Today was no doubt one of the best days thus far on the trip. Our route was long, challenging, beautiful and rather rewarding. The people on the road alongside me were full of hilarious conversation. The weather was splendid, overcast and mid-twenties. I got to sleep in all the way until 6 am.
I’ll make an attempt to give a brief overview of the day because these broad sweeping strokes don’t paint a terribly beautiful picture for everyone who couldn’t ride a bike today.
I have to start out by saying that there was no elevation profile given for the ride today, a blessing and a curse. We knew there was a pass to cross but didn’t know how steep or how high it would be. We didn’t know how soon the climbing started once we left camp and didn’t really know if it was downhill or rolling after that. We set out on our bikes soon after 7 am knowing there were about 150 kms to travel and not a whole lot else.
I teamed up with 5 others while leaving camp, Jeff Schoon, Jenna Zee, Jessica Fox, Julia Wissink and Hilena Zylstra who was quickly re-named Jelena for the day so that she’d fit the mold with the others on the J-team.
We started by loosing around 500 feet of elevation within the first 5 miles. It was downright cold to be blasting along at 60 kph without getting warmed up first but there wasn’t much complaining about that. After a quick left we proceeded to gain that 500 feet back and another 300 within 2.5 miles of highway. If we could coast along at 60 stretched out over 5 miles you can imagine that all that elevation squeezed into a 2.5 mile stretch meant for a bit of a steep “Welcome to Monday Morning!” kind of climb.
When we reached anoverlook and turned around we saw that the downhill grade had a warning for an 8% grade. Serious stuff to accomplish before 7:30 in the morning.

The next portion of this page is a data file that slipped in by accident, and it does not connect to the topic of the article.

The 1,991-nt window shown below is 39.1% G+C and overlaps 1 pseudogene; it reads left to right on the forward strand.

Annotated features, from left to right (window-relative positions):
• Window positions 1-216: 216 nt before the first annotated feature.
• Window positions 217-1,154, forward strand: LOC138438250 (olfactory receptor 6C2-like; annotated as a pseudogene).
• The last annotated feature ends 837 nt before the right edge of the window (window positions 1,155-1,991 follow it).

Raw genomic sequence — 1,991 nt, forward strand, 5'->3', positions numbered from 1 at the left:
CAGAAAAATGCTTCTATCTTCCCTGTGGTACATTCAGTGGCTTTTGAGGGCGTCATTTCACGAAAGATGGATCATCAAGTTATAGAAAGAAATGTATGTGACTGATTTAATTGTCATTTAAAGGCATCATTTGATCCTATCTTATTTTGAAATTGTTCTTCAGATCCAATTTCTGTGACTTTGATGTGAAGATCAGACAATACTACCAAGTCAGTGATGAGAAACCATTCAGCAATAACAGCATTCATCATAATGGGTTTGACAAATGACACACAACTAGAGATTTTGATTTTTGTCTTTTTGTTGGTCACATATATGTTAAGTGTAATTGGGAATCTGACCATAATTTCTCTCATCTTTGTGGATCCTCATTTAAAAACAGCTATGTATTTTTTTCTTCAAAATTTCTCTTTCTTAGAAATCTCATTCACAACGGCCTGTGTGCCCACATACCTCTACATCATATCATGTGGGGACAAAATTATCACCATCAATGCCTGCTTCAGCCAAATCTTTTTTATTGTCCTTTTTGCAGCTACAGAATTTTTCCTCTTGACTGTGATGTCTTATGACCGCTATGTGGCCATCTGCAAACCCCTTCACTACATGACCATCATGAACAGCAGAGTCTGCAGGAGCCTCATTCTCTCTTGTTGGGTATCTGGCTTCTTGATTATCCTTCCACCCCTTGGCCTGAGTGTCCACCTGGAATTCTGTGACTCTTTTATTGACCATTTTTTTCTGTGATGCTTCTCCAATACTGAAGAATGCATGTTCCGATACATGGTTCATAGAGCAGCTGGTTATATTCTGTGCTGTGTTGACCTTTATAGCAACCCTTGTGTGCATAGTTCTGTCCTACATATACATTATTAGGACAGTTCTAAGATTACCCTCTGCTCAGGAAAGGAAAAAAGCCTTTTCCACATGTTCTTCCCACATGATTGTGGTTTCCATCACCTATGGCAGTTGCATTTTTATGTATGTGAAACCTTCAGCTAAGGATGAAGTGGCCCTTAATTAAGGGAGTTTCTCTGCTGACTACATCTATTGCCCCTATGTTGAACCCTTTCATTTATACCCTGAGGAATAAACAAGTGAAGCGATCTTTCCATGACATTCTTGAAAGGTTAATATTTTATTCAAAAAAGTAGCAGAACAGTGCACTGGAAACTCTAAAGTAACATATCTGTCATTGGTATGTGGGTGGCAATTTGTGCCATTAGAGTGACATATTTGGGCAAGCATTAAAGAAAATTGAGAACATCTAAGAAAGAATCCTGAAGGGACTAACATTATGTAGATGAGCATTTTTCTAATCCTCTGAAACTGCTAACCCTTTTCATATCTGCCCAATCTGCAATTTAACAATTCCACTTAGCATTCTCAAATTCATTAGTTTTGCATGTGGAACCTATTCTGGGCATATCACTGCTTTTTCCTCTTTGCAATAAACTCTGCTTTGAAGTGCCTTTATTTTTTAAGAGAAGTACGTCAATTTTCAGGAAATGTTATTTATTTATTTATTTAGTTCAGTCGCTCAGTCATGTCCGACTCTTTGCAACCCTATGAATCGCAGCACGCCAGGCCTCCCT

We proceeded to cross a few rolling hills before Hilena… sorry… Jelena got a flat tyre and insisted on changing it herself. 36 minutes later we were rolling along again and that was going to be the flavour of the day, lots of breaks, lots of long breaks, and not a lot of reason for them to be so frequent or so long except that we were in no rush. Jessica and Jeff were long gone, 36 minutes long gone by then and our riding group was whittled down to 4.
The climb to the pass started without much of an announcement, we were following the bank of a small river up the valley and were distracted by the water so didn’t pay much attention to the fact that we were crawling along at 26 kph. 26 soon became 24 and soon became 22, We rolled up to Walter Vink’s support vehicle and filled up our water around the 50 km mark of the day. Everyone felt like our tyres were low on air, that our hubs were full of glue and that our legs were out of practice from taking Sunday off. That lack of elevation profile was probably a good thing, no reason to take on the hill climbing mentality, we just pretended we were slow and needed to rest more than normal.
Walter then told us that we were going to be going up, and that there were about 7.5 miles of it before the peak. That’s a big climb and the mentality changed. We were now climbing a hill. The sluggish legs were traded in for climbing legs and the dawdling minds were traded in for the focused ones. Those 7.5 miles were tough, the climb was steep and the lungs burned more than the legs. We were reaching the level at which elevation would begin to influence the riding, not by much, maybe only 1% but enough to notice and that was exciting in and of itself.
The second to last mile was a real kicker, I was out of the seat in my second to easiest gear (that’s about 2 gears easier than my easiest gear while sitting) and really going at it. The final mile gave a bit of reprieve and soon enough the summit sign was in sight. 9485 feet above sea level to boot.